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PBX Systems vs. Office 365

Monday, December 7, 2015 - 13:30
PBX vs. Office 365

Moving from Old Phone Systems to the Cloud

Evolving from the Bell key telephone system from the 1930s is the modern PBX or VoIP business telephone system of today. Many companies still have an on-premises PBX phone system, although there are a variety of factors that are driving these companies to look to the cloud for many of their communications services. Sometimes that has meant replacing their onsite phone system with one hosted in the cloud and/or using the cloud for data and productivity services such as the Office 365 suite of cloud-based Microsoft collaboration products.  

The Evolution of Microsoft Communications Tools

Since acquiring Skype (an Internet communications company) in 2011, Microsoft has expanded the base Skype program – used for audio and video calls, as well as chat – and merged their Lync communications product into Skype for Business. In addition to basic Skype features, this product added the capability of holding large meetings and the ability to integrate with several Office apps. Now in late 2015, the Skype program has been further developed into another subset called Skype for Business Online – currently in preview mode. This new product now includes a cloud PBX system feature to potentially replace VoIP business phone systems. But how does it compare to a fully-featured on-premises or cloud-based PBX?

In its present mode, the PBX functionality in Skype for Business Online is set up using these steps:

  1. Choose a block of DID (direct inward dial) phone numbers to use with the service.
  2. Assign a license to each user in your web portal to enable them to use PSTN calling.
  3. Then in the Skype section, you can assign a specific number to each user.

Once the numbers have been ported over and the changes processed, a phone tab should be added to the Skype for Business software for calls to be made and received. It all sounds simple and straightforward, right?  But what features will you sacrifice by migrating to a scaled-back PBX system?

The Limitations of Skype for Business

For starters, in Skype for Business Online, all voice calls are limited to the use of either the desktop or laptop speaker and microphone; or, you have to use USB headphones. There is currently no way to use a handset for calling. Many people like the comfort and extra features included with a handset unit, especially the ability to use a speakerphone for lengthy conference calls or webinars. For users that have a hard time with change, keeping a headset plugged in at all times may not go over smoothly.

Besides losing your handset, though, possibly the feature that would be missed the most is voicemail. It is unlikely that any employee is able to stay tethered to their desk 24x7, and without a way to leave a voicemail, calls will be missed. And at present, Skype for Business doesn’t provide its own voice mail services; that’s a feature provided by Exchange Unified Messaging (UM). Furthermore, Exchange UM isn’t supported for use with Skype PSTN calling.

So currently with Skype for Business PSTN, users are left in the situation where unless a call is answered, it will either ring constantly, be manually rejected by the receiver (leaving the caller listening to a fast busy tone), or need to be redirected to a mobile phone. I’m guessing there are few businesses out there that would find this situation to be acceptable for conducting daily business.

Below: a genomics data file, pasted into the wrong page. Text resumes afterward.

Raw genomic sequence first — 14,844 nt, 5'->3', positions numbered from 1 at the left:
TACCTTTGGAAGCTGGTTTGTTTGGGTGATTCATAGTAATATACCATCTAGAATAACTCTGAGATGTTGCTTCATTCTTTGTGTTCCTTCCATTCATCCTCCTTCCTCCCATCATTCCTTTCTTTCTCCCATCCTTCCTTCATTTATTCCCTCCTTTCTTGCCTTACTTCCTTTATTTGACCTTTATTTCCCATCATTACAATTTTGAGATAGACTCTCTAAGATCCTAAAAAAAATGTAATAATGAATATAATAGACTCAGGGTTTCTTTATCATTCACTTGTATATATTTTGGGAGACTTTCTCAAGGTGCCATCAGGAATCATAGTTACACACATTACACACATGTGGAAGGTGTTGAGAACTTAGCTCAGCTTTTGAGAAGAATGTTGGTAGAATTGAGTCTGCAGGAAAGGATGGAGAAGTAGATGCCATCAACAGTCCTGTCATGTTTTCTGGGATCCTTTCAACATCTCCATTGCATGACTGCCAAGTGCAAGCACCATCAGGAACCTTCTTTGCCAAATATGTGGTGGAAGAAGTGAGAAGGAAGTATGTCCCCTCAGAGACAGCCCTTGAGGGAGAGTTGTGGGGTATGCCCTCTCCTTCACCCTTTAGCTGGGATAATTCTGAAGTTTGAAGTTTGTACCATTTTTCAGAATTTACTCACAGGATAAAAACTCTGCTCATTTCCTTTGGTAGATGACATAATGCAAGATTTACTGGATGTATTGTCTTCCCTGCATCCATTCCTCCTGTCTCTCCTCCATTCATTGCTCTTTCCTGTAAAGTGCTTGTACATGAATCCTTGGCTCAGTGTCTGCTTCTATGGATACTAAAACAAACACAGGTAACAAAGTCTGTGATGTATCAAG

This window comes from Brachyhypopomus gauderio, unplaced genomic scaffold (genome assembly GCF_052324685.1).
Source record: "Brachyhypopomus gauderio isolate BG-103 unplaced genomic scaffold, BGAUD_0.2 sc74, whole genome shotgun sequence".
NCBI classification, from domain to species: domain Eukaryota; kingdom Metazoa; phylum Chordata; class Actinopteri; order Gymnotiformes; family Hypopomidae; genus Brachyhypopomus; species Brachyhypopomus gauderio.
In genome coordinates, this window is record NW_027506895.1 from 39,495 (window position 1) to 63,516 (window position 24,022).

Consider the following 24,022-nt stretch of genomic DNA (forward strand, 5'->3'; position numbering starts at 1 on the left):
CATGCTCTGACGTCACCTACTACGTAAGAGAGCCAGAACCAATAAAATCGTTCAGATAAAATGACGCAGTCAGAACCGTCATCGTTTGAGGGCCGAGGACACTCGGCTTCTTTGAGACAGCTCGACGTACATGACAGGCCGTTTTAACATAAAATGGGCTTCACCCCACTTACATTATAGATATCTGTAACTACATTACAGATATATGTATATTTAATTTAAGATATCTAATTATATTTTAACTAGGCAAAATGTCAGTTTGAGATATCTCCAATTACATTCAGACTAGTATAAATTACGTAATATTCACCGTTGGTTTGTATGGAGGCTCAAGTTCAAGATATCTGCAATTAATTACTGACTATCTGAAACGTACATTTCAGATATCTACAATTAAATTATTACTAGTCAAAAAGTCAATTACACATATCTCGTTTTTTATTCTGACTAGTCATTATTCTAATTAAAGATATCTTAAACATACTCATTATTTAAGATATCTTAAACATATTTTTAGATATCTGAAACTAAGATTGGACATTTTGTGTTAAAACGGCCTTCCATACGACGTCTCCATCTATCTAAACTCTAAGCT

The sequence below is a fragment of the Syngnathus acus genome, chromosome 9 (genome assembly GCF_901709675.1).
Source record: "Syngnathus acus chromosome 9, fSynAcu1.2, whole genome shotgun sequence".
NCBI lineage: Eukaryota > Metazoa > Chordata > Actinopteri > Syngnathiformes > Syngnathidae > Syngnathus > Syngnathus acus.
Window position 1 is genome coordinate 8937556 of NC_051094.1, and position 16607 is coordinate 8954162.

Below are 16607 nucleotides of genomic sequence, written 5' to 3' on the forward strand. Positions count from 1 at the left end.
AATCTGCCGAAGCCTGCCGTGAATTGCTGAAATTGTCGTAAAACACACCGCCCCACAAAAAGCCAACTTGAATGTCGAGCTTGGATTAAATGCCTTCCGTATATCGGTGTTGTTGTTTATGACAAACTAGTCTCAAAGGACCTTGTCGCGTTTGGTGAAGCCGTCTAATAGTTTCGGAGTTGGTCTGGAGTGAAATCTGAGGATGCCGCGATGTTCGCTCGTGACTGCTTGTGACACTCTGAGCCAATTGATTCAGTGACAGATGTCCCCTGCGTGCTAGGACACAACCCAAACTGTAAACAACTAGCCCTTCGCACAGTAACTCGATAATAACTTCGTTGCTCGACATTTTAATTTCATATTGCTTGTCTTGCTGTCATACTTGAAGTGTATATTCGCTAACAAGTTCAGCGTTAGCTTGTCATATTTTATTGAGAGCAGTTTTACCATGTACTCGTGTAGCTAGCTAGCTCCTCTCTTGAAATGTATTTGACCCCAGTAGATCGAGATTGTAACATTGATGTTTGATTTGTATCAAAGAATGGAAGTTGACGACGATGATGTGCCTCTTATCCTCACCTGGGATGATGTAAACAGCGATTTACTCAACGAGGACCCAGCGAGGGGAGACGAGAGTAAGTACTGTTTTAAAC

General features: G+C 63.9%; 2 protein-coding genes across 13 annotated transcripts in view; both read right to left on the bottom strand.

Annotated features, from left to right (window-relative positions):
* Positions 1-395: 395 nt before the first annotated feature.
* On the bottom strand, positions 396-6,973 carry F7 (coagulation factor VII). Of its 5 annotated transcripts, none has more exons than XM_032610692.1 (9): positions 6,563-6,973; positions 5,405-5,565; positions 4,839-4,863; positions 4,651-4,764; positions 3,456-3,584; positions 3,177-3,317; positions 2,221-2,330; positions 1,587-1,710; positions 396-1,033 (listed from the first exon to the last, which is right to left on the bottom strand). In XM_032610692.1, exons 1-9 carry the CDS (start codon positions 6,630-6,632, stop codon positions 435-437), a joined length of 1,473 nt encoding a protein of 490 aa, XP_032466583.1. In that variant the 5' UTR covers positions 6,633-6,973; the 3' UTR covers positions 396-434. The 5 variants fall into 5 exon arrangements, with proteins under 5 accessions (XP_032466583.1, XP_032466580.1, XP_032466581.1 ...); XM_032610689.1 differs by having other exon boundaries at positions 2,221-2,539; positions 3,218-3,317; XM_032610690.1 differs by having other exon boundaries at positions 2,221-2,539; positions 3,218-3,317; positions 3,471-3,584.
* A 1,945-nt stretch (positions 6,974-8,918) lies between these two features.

Where PBX Systems Shine

Where the PBX system still reigns supreme over Skype’s “Cloud PBX with PSTN Calling” is when it comes to emergency calling. According to Microsoft, before you can assign a phone number to a user, you must create at least one emergency address and optionally, an emergency location for your organization. It’s required that you create emergency locations for your organization and then assign one of these emergency address and locations to each user when you are assigning them a phone number. And the emergency addresses must be validated before you can assign a phone number.  So essentially, a physical address has to be added foreach user in the Skype section of the Office 365 portal for correct 911 location-routing, before calls can be made or received – a potentially tedious task for administrators.

Moreover, while many Unified Communications (UC) packages offered by today’s hosted PBX vendors come with a comprehensive suite of services and solutions, many of Skype’s PSTN-related features may be additional or have to be added separately. For instance, in order for businesses to have PSTN conferencing available to them through Skype for Business, they must choose the ‘Advanced Meetings Add-on for Skype for Business’, so that users can have dial-in audio conferencing as an option for online meetings.  

Unified Communications Capabilities Too Important to Give Up

While Office 365 with PSTN functionality is appealing for some businesses, most will want to retain the full functionality of their on-site or hosted PBX system – including Unified Communications, possibly integrated with Skype services.  In this way, companies can harness the power of business VoIP without sacrificing the features that both employees and employers have come to know and love.  

If you’d like to learn more about optimizing your on-site or cloud-based PBX system with rich UC features, look to West. West can help your business to maximize the cloud for all its communications and productivity solutions, and customize it for your organization.

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